(B. Johor, 1950)
Siri Topeng – Berihun, 1996
Signed “Yusof Ghani” on lower right
Signed, titled and dated
“Yusof Ghani Topeng – Berihun 1996” on verso
Mixed media on paper
75.5 x 56 cm
Private Collection, Kuala Lumpur
SOLD – RM 29,120
“We’re like hiding behind masks, sometimes for good reasons and sometimes not.”
When Yusof Ghani took trips to Sarawak in 1988 and 1991, he was immediately taken with the masks of the Kenyah and Kayan. He claimed, “I found masks interesting as they could be used as motifs in paintings to make a cultural statement – about ceremony and rituals. They can also be used to preserve our slowly eroding local cultures and offer opportunities for a social commentary on human pretensions and falsehoods.”
Topeng is basically an expression of faces, there are simply no nice images in it. It combines ink and water colour in controlled structures, intensified by outlines, showing Ghani’s effort to explore new forms and visual approaches that are to the point, solid, structured and meaningful, such as in the case of this piece of artwork.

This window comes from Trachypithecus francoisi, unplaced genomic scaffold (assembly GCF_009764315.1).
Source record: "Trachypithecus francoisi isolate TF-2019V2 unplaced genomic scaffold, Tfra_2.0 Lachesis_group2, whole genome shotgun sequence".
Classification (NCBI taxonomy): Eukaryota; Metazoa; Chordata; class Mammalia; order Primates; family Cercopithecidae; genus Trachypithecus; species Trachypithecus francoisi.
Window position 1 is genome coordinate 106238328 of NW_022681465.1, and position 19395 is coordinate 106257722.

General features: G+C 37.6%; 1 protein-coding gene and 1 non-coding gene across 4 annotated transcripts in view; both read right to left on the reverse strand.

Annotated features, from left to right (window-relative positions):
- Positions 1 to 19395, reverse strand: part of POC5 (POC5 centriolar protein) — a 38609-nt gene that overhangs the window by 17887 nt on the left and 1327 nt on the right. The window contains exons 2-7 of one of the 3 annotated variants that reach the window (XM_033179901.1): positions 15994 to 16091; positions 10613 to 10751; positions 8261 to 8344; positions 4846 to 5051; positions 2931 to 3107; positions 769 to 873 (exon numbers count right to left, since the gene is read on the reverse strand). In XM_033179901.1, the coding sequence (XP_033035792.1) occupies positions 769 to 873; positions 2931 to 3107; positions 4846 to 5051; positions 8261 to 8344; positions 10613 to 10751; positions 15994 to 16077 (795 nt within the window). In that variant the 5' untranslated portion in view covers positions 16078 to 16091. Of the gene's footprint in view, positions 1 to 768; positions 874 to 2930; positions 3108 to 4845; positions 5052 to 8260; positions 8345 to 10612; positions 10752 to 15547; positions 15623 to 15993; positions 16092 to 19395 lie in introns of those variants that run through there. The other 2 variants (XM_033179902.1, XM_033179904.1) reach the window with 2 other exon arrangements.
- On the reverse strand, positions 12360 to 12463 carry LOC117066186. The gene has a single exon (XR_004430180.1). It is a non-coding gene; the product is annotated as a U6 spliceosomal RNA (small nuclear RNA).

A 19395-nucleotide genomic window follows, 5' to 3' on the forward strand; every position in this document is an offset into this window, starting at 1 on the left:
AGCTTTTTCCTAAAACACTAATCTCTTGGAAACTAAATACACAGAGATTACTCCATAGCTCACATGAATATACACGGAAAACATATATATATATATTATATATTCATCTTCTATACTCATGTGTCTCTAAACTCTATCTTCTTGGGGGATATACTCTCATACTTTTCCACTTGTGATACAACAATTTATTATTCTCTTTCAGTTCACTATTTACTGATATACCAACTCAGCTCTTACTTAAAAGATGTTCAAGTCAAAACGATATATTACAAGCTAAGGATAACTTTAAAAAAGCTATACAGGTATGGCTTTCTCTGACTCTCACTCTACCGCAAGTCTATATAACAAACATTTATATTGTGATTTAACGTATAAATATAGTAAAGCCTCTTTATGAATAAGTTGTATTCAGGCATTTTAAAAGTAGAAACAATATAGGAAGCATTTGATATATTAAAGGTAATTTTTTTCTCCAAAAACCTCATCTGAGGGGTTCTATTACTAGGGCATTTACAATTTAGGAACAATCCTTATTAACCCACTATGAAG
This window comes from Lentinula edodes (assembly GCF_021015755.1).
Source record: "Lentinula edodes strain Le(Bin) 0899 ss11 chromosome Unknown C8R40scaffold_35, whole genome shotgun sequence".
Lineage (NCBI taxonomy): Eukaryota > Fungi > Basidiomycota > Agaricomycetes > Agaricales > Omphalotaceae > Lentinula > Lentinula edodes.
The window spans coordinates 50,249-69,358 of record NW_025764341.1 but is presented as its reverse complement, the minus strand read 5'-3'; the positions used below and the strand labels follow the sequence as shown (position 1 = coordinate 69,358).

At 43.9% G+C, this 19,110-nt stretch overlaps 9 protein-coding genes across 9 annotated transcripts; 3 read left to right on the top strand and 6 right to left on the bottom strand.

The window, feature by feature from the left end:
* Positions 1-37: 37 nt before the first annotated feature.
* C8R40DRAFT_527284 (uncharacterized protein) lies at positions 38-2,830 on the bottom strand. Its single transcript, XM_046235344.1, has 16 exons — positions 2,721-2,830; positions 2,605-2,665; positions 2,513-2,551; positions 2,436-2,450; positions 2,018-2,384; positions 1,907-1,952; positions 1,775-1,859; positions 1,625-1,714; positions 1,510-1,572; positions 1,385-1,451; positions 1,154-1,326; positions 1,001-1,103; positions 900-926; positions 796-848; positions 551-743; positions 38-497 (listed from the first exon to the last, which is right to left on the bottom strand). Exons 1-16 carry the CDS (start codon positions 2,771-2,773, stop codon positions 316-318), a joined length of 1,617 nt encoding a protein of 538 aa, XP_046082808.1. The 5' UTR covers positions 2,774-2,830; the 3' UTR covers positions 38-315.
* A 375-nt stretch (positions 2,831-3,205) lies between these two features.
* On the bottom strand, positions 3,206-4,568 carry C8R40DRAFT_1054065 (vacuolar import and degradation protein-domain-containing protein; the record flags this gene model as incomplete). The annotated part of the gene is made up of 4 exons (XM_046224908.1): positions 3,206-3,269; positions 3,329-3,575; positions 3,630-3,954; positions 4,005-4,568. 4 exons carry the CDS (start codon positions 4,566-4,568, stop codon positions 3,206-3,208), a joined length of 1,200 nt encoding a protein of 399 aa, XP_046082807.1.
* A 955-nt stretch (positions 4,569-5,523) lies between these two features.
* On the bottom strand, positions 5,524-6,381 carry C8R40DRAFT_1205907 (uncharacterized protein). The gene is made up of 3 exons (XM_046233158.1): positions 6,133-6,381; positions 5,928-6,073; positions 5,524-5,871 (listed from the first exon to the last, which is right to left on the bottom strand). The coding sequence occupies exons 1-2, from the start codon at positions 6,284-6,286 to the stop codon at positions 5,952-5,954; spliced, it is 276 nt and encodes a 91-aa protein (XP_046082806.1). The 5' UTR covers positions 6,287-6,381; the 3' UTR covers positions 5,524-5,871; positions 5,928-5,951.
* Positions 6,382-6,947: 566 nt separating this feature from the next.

Born in 1950 in Johor, Malaysia, Ghani frequented a small movie theater that was run by a family member as a young boy, where he developed a predisposition towards painting to depict movement and a sense of time through cowboy films. He cites Pollock and de Kooning as his early inspirations, but he eventually began to develop his unique style in painting, with masks being his theme for many years as a motif to explore human emotions and circumstances. The masks often appears displaced, implying at the rough state us human beings are always in.